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“No one sees anything. Ever. They watch, but they don’t understand.”
So observes Connie Nielsen in Olivier Assayas’ hallucinatory, globe-spanning DEMONLOVER, a postmodern neo-noir thriller and media critique in which nothing — not even the film itself — is what it appears to be. Nielsen plays Diane de Monx, a Volf Corporation executive turned spy for rival Mangatronics in the companies’ battle over the lucrative market of internet adult animation. But Diane may not be the only player at Volf with a hidden agenda. Both romantic interest Hervé (Charles Berling) and office enemy Elise (Chloë Sevigny) seem to know her secret — and can easily use it against her for their own purposes. As the stakes grow higher and Diane ventures into deadlier territory, Assayas explores the connections between multinational businesses and extreme underground media as well as the many ways 21st century reality increasingly resembles violent, disorienting fiction. (New 2K restoration of the unrated director’s cut supervised by Olivier Assayas)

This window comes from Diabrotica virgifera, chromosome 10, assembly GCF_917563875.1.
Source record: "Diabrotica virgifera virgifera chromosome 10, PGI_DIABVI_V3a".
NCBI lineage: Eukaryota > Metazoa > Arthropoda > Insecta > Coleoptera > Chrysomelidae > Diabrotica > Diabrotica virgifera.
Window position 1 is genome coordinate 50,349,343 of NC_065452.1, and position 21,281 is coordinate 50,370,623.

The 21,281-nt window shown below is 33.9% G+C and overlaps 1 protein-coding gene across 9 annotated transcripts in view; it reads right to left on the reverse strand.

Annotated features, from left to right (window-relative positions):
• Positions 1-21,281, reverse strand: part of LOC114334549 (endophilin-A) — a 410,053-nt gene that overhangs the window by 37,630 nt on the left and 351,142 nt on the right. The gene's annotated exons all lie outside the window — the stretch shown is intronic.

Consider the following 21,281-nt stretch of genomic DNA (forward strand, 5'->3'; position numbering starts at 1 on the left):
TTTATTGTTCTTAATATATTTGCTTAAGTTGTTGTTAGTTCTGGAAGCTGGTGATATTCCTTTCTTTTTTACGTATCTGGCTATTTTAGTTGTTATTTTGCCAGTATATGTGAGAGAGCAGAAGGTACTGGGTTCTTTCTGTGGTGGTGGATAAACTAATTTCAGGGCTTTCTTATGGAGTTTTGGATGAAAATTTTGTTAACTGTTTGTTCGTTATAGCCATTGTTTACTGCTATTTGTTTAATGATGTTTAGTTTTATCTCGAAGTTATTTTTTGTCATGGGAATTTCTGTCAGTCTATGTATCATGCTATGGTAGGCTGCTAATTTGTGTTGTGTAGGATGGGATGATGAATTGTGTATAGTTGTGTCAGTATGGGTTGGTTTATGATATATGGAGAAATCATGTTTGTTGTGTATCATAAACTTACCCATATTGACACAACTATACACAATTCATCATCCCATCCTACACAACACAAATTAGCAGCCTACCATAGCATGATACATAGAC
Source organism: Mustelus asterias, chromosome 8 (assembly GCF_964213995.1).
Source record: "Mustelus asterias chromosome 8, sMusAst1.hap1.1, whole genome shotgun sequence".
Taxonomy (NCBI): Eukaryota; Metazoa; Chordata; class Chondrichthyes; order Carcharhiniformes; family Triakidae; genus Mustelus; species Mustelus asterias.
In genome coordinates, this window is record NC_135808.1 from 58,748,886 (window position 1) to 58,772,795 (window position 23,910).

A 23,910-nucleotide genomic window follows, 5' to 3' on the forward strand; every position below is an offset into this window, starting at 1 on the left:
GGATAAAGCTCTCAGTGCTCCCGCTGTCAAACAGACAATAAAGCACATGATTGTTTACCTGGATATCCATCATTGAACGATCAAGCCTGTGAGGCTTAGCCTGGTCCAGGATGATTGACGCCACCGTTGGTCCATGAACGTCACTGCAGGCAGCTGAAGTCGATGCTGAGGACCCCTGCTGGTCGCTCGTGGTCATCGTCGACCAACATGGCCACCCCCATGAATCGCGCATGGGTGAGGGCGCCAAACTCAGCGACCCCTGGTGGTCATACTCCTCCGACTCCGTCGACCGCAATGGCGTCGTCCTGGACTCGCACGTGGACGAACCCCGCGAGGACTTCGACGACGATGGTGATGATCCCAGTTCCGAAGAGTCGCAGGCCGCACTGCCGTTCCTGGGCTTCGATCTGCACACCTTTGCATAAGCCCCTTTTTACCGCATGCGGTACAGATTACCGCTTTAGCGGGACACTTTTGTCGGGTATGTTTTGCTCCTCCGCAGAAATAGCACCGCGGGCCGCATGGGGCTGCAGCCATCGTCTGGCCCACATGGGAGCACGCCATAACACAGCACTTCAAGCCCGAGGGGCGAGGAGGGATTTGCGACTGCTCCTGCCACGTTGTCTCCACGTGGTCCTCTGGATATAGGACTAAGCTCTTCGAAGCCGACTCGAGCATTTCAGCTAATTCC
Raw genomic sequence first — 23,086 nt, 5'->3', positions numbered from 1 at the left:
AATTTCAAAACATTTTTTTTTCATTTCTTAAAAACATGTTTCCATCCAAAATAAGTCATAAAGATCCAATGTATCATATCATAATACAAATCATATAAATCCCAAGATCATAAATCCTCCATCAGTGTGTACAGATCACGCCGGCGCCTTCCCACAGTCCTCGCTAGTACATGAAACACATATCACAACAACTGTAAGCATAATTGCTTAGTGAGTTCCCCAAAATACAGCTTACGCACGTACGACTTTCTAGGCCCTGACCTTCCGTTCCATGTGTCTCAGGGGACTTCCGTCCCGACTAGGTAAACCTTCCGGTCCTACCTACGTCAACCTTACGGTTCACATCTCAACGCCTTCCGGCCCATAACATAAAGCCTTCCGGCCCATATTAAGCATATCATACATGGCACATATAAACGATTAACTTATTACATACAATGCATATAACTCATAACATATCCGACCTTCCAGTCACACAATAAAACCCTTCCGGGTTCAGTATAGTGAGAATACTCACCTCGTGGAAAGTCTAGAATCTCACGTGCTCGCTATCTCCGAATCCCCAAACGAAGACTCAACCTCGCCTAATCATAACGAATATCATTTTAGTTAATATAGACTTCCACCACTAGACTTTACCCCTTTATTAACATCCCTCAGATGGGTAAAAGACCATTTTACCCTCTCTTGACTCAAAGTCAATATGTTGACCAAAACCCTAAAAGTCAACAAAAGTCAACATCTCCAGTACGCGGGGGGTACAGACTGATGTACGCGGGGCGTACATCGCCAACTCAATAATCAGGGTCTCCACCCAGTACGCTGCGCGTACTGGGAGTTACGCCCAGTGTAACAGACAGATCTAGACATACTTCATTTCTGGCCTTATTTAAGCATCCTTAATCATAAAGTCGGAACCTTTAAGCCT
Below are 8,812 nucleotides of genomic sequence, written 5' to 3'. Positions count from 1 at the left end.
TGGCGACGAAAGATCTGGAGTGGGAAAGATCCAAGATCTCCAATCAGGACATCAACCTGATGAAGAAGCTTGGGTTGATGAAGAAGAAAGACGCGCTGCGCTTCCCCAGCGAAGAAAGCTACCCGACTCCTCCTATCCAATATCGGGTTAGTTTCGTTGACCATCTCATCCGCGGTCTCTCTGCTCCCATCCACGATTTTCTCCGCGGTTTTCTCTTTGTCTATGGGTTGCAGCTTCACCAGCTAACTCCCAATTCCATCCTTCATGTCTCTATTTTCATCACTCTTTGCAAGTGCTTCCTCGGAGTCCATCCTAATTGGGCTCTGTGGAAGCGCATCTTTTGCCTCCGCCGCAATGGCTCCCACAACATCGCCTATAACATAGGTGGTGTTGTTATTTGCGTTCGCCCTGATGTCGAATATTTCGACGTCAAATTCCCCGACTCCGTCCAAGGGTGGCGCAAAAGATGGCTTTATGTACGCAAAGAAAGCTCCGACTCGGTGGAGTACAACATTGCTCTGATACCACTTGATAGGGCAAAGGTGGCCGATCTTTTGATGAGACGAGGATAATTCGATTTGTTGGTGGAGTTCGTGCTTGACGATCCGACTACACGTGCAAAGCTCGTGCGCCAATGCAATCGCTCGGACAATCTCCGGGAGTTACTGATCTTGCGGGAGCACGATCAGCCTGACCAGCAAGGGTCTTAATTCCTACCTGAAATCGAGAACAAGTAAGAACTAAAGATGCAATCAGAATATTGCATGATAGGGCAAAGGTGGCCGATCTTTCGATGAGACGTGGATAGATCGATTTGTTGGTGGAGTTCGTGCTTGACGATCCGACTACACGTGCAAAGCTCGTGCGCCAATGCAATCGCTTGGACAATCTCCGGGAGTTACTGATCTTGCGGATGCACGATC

“DEMONLOVER is seductive purely as an art object, and vastly more difficult to digest as anything else…. It feels like the epitome of cool.” —Scott Tobias, A.V. Club “Corporate vampires, bloody catfights, global cyber spy games — welcome to Olivier Assayas’ desert of the real…this elegant cyberthriller captures a certain state of the contemporary world with the acuity, sensitivity, and precision of a seismograph registering the planet’s tectonic shifts.” —Serge Kaganski , Film Comment “DEMONLOVER is seductive purely as an art object, and vastly more difficult to digest as anything else…. It feels like the epitome of cool.” —Scott Tobias, A.V. Club “A movie about becoming what you watch…. Is our virtual culture of violent images and hyperactive stimulation sabotaging our humanity? Might the technological games we think we're mastering be programming us into becoming soulless automatons? Unlike THE MATRIX, Mr. Assayas' variation on the theme comes without philosophical baggage and has no hero.” —Stephen Holden, New York Times, Critic’s Pick (2003)